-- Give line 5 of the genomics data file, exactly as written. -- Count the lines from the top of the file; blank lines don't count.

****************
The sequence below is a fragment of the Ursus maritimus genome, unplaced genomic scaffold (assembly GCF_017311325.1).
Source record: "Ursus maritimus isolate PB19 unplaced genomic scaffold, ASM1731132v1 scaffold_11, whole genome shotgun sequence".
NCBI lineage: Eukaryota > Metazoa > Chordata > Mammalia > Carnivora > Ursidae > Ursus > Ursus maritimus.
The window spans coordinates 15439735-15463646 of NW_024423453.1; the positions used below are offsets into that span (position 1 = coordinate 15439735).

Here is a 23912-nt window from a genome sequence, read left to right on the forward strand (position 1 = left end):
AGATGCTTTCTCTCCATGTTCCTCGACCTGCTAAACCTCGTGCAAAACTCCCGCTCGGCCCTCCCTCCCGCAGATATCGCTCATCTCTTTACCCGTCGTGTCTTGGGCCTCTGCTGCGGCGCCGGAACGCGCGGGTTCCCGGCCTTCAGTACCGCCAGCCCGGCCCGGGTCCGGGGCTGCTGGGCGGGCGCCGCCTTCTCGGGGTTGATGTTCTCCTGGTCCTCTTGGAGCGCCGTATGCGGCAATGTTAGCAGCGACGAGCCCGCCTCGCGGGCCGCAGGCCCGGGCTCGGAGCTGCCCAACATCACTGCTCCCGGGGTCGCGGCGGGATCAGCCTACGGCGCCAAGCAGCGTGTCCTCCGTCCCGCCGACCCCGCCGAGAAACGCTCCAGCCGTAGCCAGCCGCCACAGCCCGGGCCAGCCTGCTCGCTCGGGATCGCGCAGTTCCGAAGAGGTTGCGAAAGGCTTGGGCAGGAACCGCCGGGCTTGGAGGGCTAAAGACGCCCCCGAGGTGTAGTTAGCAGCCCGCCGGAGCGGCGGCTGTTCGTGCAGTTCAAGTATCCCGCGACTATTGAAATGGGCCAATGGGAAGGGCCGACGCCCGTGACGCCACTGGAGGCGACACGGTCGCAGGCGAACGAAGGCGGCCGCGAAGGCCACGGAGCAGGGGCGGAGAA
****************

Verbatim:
Here is a 23912-nt window from a genome sequence, read left to right on the forward strand (position 1 = left end):